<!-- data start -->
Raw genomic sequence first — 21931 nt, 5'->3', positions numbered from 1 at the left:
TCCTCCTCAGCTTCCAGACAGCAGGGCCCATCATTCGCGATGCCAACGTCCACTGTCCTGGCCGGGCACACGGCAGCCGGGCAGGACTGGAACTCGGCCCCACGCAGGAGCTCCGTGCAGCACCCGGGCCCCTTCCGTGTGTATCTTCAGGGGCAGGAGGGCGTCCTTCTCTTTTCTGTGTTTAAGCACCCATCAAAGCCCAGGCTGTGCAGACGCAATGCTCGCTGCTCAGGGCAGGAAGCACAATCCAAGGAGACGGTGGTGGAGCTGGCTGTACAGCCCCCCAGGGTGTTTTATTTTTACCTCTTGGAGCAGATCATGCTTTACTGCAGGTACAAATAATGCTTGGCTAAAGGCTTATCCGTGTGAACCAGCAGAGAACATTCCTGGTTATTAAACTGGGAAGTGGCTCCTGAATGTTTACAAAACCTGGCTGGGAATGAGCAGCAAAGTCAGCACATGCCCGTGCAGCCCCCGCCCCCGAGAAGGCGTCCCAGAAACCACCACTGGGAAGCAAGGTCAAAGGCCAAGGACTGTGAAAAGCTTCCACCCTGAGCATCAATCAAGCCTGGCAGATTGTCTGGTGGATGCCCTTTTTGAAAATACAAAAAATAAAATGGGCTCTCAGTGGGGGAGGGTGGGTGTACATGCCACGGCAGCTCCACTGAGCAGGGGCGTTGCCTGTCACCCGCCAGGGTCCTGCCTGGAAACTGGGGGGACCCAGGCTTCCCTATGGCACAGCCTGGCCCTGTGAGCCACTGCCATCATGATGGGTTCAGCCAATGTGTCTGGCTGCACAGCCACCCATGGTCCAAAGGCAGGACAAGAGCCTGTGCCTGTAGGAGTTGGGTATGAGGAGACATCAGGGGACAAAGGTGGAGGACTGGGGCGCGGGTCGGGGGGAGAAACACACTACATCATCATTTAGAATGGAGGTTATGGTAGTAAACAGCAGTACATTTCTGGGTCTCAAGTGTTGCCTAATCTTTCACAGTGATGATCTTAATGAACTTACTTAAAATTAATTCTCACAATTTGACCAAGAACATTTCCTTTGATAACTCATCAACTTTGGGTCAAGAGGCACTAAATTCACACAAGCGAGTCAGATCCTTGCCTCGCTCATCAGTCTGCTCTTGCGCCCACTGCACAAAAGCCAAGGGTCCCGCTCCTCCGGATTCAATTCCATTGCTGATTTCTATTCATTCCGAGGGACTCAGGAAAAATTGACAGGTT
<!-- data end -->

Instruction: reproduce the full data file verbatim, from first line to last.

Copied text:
Raw genomic sequence first — 21931 nt, 5'->3', positions numbered from 1 at the left:
TCCTCCTCAGCTTCCAGACAGCAGGGCCCATCATTCGCGATGCCAACGTCCACTGTCCTGGCCGGGCACACGGCAGCCGGGCAGGACTGGAACTCGGCCCCACGCAGGAGCTCCGTGCAGCACCCGGGCCCCTTCCGTGTGTATCTTCAGGGGCAGGAGGGCGTCCTTCTCTTTTCTGTGTTTAAGCACCCATCAAAGCCCAGGCTGTGCAGACGCAATGCTCGCTGCTCAGGGCAGGAAGCACAATCCAAGGAGACGGTGGTGGAGCTGGCTGTACAGCCCCCCAGGGTGTTTTATTTTTACCTCTTGGAGCAGATCATGCTTTACTGCAGGTACAAATAATGCTTGGCTAAAGGCTTATCCGTGTGAACCAGCAGAGAACATTCCTGGTTATTAAACTGGGAAGTGGCTCCTGAATGTTTACAAAACCTGGCTGGGAATGAGCAGCAAAGTCAGCACATGCCCGTGCAGCCCCCGCCCCCGAGAAGGCGTCCCAGAAACCACCACTGGGAAGCAAGGTCAAAGGCCAAGGACTGTGAAAAGCTTCCACCCTGAGCATCAATCAAGCCTGGCAGATTGTCTGGTGGATGCCCTTTTTGAAAATACAAAAAATAAAATGGGCTCTCAGTGGGGGAGGGTGGGTGTACATGCCACGGCAGCTCCACTGAGCAGGGGCGTTGCCTGTCACCCGCCAGGGTCCTGCCTGGAAACTGGGGGGACCCAGGCTTCCCTATGGCACAGCCTGGCCCTGTGAGCCACTGCCATCATGATGGGTTCAGCCAATGTGTCTGGCTGCACAGCCACCCATGGTCCAAAGGCAGGACAAGAGCCTGTGCCTGTAGGAGTTGGGTATGAGGAGACATCAGGGGACAAAGGTGGAGGACTGGGGCGCGGGTCGGGGGGAGAAACACACTACATCATCATTTAGAATGGAGGTTATGGTAGTAAACAGCAGTACATTTCTGGGTCTCAAGTGTTGCCTAATCTTTCACAGTGATGATCTTAATGAACTTACTTAAAATTAATTCTCACAATTTGACCAAGAACATTTCCTTTGATAACTCATCAACTTTGGGTCAAGAGGCACTAAATTCACACAAGCGAGTCAGATCCTTGCCTCGCTCATCAGTCTGCTCTTGCGCCCACTGCACAAAAGCCAAGGGTCCCGCTCCTCCGGATTCAATTCCATTGCTGATTTCTATTCATTCCGAGGGACTCAGGAAAAATTGACAGGTT